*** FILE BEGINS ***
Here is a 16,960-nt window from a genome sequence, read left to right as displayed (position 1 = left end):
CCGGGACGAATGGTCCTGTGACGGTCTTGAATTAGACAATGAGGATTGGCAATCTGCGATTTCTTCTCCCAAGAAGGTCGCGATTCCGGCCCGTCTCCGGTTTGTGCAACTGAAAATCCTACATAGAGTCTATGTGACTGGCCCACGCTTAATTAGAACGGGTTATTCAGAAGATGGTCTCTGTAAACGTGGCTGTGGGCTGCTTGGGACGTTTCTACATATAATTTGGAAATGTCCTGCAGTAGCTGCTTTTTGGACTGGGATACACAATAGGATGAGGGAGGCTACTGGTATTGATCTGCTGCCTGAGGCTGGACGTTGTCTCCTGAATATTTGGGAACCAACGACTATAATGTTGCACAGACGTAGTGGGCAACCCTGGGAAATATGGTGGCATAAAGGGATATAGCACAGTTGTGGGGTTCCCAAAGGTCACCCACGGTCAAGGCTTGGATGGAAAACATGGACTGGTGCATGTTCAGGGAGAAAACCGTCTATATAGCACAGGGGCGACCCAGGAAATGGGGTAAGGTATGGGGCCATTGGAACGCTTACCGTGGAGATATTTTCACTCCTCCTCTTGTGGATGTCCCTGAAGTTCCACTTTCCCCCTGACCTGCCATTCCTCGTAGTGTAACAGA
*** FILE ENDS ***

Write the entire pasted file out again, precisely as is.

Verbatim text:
Here is a 16,960-nt window from a genome sequence, read left to right as displayed (position 1 = left end):
CCGGGACGAATGGTCCTGTGACGGTCTTGAATTAGACAATGAGGATTGGCAATCTGCGATTTCTTCTCCCAAGAAGGTCGCGATTCCGGCCCGTCTCCGGTTTGTGCAACTGAAAATCCTACATAGAGTCTATGTGACTGGCCCACGCTTAATTAGAACGGGTTATTCAGAAGATGGTCTCTGTAAACGTGGCTGTGGGCTGCTTGGGACGTTTCTACATATAATTTGGAAATGTCCTGCAGTAGCTGCTTTTTGGACTGGGATACACAATAGGATGAGGGAGGCTACTGGTATTGATCTGCTGCCTGAGGCTGGACGTTGTCTCCTGAATATTTGGGAACCAACGACTATAATGTTGCACAGACGTAGTGGGCAACCCTGGGAAATATGGTGGCATAAAGGGATATAGCACAGTTGTGGGGTTCCCAAAGGTCACCCACGGTCAAGGCTTGGATGGAAAACATGGACTGGTGCATGTTCAGGGAGAAAACCGTCTATATAGCACAGGGGCGACCCAGGAAATGGGGTAAGGTATGGGGCCATTGGAACGCTTACCGTGGAGATATTTTCACTCCTCCTCTTGTGGATGTCCCTGAAGTTCCACTTTCCCCCTGACCTGCCATTCCTCGTAGTGTAACAGA